The nominees for the 70th annual Golden Globes were announced earlier today by the Hollywood Foreign Press Association with "Lincoln," "Les Misérables" and "Django Unchained" leading the way.
Thanks to the fact that the Hollywood Foreign Press has separate categories for dramatic films and comedy/musicals, however, some of those films will not be competing against each other. Instead, "Lincoln" and "Django" are joined by "Argo," "Zero Dark Thirty" and "Life of Pi" in the field for Best Motion Picture Drama, while "Les Misérables" will be going up against fellow heavyweight "Silver Linings Playbook" as well as "Moonrise Kingdom," "Salmon Fishing in the Yemen" and "The Best Exotic Marigold Hotel" for Best Motion Picture Comedy or Musical.
And despite the love for "Les Misérables," director Tom Hooper was snubbed for Best Director, as was "Silver Linings Playbook"'s David O. Russell. Instead, frontrunners Ben Affleck ("Argo"), Kathryn Bigelow ("Zero Dark Thirty") and Steven Spielberg ("Lincoln") were joined by Ang Lee ("Life of Pi") and Quentin Tarantino ("Django Unchained").
The Golden Globes are known for their often surprising selections, of course, and this year was no different. "Django Unchained," for instance, inserted itself into the Oscar race in a major way, adding nominations for Best Supporting Actor for both Christoph Waltz and Leonardo DiCaprio to its Best Motion Picture Drama and Best Director nominations. "The Master" also regained some momentum, landing nominations for stars Joaquin Phoenix, Phillip Seymour Hoffman and Amy Adams.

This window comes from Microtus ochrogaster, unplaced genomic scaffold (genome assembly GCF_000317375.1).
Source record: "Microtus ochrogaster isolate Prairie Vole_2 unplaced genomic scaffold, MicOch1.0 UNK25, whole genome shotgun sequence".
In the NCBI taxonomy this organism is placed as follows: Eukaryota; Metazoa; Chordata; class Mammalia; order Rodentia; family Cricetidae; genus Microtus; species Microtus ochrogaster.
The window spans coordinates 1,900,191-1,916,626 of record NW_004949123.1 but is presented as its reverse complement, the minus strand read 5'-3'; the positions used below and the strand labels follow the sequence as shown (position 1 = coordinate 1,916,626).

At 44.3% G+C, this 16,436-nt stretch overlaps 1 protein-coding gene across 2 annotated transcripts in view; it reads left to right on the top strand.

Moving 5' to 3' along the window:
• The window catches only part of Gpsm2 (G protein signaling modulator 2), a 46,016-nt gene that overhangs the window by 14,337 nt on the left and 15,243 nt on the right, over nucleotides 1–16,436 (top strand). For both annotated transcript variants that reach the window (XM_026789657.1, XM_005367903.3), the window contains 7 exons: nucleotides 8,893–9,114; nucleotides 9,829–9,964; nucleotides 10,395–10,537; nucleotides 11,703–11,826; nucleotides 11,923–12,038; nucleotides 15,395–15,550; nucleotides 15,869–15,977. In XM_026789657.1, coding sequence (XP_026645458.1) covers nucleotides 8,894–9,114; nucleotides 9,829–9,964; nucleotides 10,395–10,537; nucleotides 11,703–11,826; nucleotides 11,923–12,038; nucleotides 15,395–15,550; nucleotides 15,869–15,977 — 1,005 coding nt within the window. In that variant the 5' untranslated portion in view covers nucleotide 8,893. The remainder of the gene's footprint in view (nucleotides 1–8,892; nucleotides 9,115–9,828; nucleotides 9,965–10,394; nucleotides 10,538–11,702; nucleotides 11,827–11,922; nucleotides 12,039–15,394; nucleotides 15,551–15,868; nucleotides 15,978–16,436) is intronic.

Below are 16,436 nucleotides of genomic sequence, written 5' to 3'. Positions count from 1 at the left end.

The biggest surprise, though, was "Salmon Fishing in the Yemen," which earned this year's honorary "The Tourist" memorial trophy for most inexplicable haul, bringing in nods for Best Motion Picture Comedy or Musical, Best Actor in a Motion Picture Comedy or Musical for Ewan McGregor and Best Actress in a Motion Picture Comedy or Musical for Emily Blunt.
The debatable decision to move "Silver Linings Playbook" into the comedy half of the awards opened things up on the dramatic side, leading to nominations for "Arbitrage"'s Richard Gere in the Best Actor in Drama category and "The Deep Blue Sea"'s Rachel Weisz in the Best Actress in Drama. Those nods came in place of Bradley Cooper and Jennifer Lawrence, who landed nominations in the Musical or Comedy section instead.
Other early award season favorites who earned Best Actor and Best Actress nominations include Hugh Jackman for "Les Misérables," Jessica Chastain for "Zero Dark Thirty," Daniel Day-Lewis for "Lincoln" and John Hawkes for "The Sessions."
And in the supporting actor races, "Lincoln"'s Sally Field and Tommy Lee Jones continued to gain momentum, as did "Les Misérables" star Anne Hathaway, "The Sessions" star Helen Hunt and "Argo"'s Alan Arkin. Nicole Kidman also followed up yesterday's surprise Screen Actors Guild Awards nomination with another nod for "The Paperboy," suggesting her Oscar chances may be for real.
Hosted by Tina Fey and Amy Poehler, the 70th annual Golden Globes are set to air live on NBC on Sunday, January 13 at 8 pm. ET. A complete list of nominations can be found here.